The Magic School Bus Explores the World of Bugs Lesson Plan
Young readers will love learning all kinds of insect information, from how bees make honey to how fireflies flash.
- Grades: 3–5
About this book
Subject Area: Science, Bugs
Reading Level: 2.7
When her students have difficulty collecting bugs for a class terrarium, Ms. Frizzle decides that a field trip is in order. What follows is a rollicking, shape-changing romp through the world of insects!
Using nonfiction, students will learn fascinating facts about the world of bugs.
Standard: Students will understand the life cycles of selected insects (honeybee, butterfly, spider, firefly, water boatman, grasshopper, mosquito, praying mantis, and dragonfly), as well as their dining habits, predators, and unique characteristics.
Before Reading : What's Your Bug IQ?
Before diving into the book, test your students' familiarity with creepy crawlers.
- On your chalkboard or a poster-sized piece of paper, create a "Bugs" heading.
- Ask your students for any facts they may know about bugs; list them under your heading.
- If necessary, prompt your students with questions such as
- How many legs do bugs have?
- How many eyes do bugs have?
- How are bugs born?
- Keep your list handy and, after reading through the book, correct or confirm your students' contributions.
Make a Bug Terrarium
Catch bug fever by creating your own classroom insect home!
- Scoop about 2 inches of dirt into an empty aquarium or large glass jar.
- Dig up several small plants and repot in your terrarium.
- Place a small dish of water in the dirt.
- Ask students to catch bugs (fireflies, spiders, crickets, etc.) at home and bring them to school.
- Place the gathered bugs in the terrarium and quickly cover the top with a very small mesh cover or a piece of paper or aluminum foil into which you've punched small air holes.
- Ask students to create a bug journal. They should record the number of bugs that went into the terrarium, the daily activities of the bugs, any reduction in the number of bugs, etc.
Note: If it is not feasible to create a living bug terrarium, you might ask your class to create a diorama terrarium instead. Use cut-up shoeboxes for terrariums. Add colored paper for background colors and plants, and then paste on found objects such as buttons, stones, bits of smooth colored glass, paper clips, etc. to represent their "bugs."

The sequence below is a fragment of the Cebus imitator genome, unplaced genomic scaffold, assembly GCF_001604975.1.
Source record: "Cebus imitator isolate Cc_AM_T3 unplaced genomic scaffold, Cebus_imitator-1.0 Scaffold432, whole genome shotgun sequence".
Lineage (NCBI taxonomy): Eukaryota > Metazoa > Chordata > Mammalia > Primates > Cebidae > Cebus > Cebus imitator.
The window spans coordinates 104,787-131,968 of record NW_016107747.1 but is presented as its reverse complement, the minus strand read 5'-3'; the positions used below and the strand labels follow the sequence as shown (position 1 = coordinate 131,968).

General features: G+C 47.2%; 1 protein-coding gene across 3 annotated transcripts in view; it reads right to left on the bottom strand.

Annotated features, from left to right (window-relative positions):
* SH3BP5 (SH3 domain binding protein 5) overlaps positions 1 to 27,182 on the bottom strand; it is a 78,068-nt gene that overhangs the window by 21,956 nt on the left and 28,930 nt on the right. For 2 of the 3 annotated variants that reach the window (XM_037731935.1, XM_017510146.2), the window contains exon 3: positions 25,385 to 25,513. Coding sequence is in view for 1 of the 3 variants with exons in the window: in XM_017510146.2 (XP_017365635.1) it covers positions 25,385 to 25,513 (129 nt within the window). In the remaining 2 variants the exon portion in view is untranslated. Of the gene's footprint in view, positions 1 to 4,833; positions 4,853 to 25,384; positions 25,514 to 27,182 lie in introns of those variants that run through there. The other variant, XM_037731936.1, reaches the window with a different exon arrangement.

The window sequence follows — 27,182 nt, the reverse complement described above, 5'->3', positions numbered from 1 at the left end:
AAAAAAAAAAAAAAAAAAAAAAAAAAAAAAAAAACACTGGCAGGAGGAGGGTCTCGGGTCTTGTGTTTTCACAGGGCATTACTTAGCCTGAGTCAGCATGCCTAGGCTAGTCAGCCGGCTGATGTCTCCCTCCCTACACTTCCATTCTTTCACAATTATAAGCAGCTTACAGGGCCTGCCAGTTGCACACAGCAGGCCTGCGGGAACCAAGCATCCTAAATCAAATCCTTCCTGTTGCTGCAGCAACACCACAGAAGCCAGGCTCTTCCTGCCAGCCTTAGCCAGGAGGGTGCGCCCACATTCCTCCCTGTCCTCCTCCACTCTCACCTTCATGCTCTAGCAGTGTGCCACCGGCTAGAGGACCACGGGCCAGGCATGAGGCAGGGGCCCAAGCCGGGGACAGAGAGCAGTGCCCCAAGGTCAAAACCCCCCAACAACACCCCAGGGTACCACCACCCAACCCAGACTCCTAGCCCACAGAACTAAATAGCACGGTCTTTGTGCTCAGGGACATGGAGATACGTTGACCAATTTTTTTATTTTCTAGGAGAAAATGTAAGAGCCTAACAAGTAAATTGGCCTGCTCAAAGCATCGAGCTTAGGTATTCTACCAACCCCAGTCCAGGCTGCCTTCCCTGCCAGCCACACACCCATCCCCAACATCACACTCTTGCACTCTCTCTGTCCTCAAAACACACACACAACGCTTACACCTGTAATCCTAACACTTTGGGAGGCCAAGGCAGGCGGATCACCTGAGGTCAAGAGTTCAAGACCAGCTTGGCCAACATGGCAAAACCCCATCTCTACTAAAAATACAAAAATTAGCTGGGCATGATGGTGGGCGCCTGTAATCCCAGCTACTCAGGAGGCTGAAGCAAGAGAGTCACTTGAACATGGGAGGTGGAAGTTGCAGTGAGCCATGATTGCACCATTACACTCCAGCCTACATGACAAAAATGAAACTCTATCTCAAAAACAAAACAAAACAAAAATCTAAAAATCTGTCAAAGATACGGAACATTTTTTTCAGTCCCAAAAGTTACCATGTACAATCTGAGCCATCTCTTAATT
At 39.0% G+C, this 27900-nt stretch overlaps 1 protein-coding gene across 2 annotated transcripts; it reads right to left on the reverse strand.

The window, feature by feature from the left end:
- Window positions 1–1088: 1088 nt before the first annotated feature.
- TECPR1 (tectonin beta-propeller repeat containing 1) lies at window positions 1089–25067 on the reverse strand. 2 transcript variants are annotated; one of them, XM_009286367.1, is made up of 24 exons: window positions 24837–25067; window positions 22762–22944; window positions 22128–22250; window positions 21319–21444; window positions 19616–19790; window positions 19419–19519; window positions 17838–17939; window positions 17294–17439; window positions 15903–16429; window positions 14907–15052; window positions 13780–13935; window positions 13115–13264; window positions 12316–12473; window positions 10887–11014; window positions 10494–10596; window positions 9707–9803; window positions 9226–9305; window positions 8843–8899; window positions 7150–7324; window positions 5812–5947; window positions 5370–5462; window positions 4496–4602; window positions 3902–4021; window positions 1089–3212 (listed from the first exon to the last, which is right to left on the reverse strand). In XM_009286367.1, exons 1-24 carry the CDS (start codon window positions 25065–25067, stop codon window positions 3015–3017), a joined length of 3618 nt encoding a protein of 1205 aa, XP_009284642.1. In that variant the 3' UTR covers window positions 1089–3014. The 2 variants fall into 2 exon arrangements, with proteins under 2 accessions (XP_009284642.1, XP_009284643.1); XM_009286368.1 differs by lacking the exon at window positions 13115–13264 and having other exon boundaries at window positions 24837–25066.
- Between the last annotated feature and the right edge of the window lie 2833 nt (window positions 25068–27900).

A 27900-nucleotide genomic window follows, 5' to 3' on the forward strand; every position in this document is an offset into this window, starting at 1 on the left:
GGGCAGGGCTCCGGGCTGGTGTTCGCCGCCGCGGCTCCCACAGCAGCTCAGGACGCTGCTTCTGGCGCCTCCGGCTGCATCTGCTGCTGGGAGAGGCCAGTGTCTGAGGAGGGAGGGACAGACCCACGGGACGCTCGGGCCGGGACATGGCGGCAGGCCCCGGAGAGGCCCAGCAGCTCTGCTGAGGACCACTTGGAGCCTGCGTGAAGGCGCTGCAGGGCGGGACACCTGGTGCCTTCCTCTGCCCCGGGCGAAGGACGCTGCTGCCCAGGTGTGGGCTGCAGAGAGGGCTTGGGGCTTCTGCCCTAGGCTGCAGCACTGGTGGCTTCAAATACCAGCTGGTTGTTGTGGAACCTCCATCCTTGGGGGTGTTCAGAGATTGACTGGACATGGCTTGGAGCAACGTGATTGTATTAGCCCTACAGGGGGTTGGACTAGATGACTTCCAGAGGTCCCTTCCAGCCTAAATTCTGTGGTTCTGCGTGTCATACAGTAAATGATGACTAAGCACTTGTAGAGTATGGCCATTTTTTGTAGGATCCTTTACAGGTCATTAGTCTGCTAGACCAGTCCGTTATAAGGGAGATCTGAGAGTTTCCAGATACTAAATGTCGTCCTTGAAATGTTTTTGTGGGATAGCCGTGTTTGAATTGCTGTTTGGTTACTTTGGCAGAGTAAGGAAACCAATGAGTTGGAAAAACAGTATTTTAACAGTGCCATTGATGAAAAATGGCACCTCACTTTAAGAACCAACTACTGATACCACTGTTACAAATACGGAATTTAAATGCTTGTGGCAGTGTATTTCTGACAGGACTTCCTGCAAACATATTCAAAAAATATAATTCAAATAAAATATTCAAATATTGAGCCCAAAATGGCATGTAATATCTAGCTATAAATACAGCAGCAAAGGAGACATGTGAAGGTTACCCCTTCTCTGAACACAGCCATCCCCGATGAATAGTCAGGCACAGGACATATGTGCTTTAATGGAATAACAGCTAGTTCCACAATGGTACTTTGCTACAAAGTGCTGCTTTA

The Bug Cycle
Encourage students to learn more about their favorite bugs.
- Have each student pick his or her favorite bug from The Magic School Bus: Explores the World of Bugs .
- Using the book as a first reference, ask each student to draw a poster of the life cycle of his or her chosen bug. If necessary, allow students to make trips to the school library or computer center to do additional research.
- Have students make a list of their bugs' favorite foods, natural environment, and predators.
- When students have finished, have each present his or her poster to the class.
- Hold a classroom discussion about the chosen bugs. How many students chose the same insect? Were there any very unusual bugs selected? Have students actually seen examples of their favorite insect outside? How does each bug contribute to our lives?
Other Books About Bugs
Backyard Bugs by Robin Kittrell Laughlin
Amazing full-color, larger-than-life photographs present everyday bugs in a whole new light!
Bugs! Bugs! Bugs (DK Reader Level 2) by Jennifer Dussling
Cool photos and enticing layouts capture the fascinating world of bugs.
Pet Bugs: A Kid's Guide to Catching and Keeping Touchable Insects by Sally Stenhouse Kneidel
A brief introduction to the principles of collecting, and which bugs MUST be avoided, is followed by a detailed look at 25 different bugs.
Other Magic School Bus Adventures
- The Magic School Bus Blows Its Top
- The Magic School Bus Gets Eaten
- The Magic School Bus in the Rain Forest
Teaching plan written by Rebecca Gómez